The Wisconsin Supreme Court has ruled in a Canadian firm’s favor in a dispute over whether Enbridge, Inc. should obtain special insurance in Dane County as part of a pipeline expansion. Supreme Court justices ruled 4 to 1 in favor of the company with Shirley Abrahamson and Rebecca Dallet abstaining.
As WPR has previously reported, Enbridge sought a conditional use permit (CUP) in 2014 to build a pump station in the county as part of its plans to expand capacity of its Line 61 pipeline running from Superior to the Illinois border to up to 1.2 million barrels of oil per day. The county’s zoning and land regulation committee required the company to obtain $25 million in environmental impairment liability insurance as part of insurance conditions within the permit.
However, lawmakers slipped a last-minute measure into the 2015-2017 state budget to block counties from requiring special insurance if a pipeline operator already carries comprehensive liability insurance with sudden and accidental coverage.
The county ultimately retained the insurance conditions of its permit and Enbridge challenged the requirement in court. A Dane County judge ruled in the company’s favor, striking them from the permit. The county and a group of landowners appealed, and a three-judge panel ruled in their favor.
The Supreme Court’s ruling sided with the circuit court’s decision, saying the insurance conditions were unenforceable with the passage of the budget or Act 55.
"The statute barred Dane County from requiring Enbridge to obtain additional insurance. The circuit court properly remedied Dane County's imposition of unlawful insurance conditions by striking them from the CUP," wrote Justice Rebecca Bradley for the majority opinion. "A remand would be inappropriate given that Dane County knew when it approved the CUP that Act 55 rendered the insurance conditions invalid."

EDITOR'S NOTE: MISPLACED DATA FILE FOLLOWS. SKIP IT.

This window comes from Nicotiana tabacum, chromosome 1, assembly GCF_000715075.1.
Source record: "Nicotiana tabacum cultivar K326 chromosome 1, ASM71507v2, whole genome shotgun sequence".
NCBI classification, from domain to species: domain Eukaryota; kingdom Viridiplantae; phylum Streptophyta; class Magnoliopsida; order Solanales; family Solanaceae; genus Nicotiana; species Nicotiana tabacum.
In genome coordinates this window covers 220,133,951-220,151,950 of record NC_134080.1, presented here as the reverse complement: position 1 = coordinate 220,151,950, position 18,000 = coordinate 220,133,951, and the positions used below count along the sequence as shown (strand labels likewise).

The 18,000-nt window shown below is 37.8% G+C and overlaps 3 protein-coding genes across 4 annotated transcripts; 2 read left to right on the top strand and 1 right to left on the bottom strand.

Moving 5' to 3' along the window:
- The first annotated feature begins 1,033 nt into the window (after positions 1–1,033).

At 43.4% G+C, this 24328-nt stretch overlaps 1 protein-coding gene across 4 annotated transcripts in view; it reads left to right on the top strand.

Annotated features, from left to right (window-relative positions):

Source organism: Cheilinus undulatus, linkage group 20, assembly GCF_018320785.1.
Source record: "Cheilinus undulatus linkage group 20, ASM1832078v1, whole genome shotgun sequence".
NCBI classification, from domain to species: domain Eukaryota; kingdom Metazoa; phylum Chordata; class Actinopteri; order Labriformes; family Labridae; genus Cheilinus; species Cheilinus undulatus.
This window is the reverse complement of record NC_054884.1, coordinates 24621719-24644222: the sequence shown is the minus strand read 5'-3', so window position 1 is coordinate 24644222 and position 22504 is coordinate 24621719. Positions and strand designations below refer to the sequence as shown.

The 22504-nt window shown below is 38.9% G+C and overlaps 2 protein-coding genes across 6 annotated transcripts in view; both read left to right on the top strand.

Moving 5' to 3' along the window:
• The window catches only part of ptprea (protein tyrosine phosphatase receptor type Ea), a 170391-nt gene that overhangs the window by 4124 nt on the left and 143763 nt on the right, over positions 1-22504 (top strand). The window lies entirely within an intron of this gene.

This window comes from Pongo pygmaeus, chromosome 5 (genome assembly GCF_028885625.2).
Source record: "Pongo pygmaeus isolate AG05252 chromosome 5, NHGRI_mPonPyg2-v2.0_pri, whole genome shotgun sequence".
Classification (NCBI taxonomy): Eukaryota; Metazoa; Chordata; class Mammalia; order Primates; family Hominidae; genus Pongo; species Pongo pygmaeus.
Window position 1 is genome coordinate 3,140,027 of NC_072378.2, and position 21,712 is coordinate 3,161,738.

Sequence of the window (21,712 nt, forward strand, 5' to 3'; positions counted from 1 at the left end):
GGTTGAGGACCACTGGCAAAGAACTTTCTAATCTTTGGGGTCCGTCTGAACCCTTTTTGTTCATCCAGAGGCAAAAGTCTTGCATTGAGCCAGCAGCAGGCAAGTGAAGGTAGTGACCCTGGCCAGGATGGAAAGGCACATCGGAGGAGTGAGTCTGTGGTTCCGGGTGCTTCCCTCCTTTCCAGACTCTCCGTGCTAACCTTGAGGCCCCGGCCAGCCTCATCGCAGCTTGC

The county and landowners fought for the insurance conditions in light of concerns stemming from Enbridge’s 2010 oil spill into Michigan's Kalamazoo River. The cleanup cost the company more than $1.2 billion, and Enbridge’s insurer disputed some of the claims. The county and landowners wanted to prevent taxpayers from being on the hook for any potential spill, but Enbridge has maintained it would foot the bill.
In a dissenting opinion, Justice Ann Walsh Bradley said the majority erred in its interpretation of "sudden and accidental" language within the statute and what it means that a company "carries" the required insurance coverage.
"Accordingly, its determination that Enbridge 'carries' the requisite insurance to trigger Act 55's preemption provisions is in error," she wrote. "As the court of appeals unanimously determined, Enbridge made no such showing."
In a statement, Enbridge said it was pleased with the court’s decision to uphold the circuit court’s ruling to strike the insurance conditions from the CUP.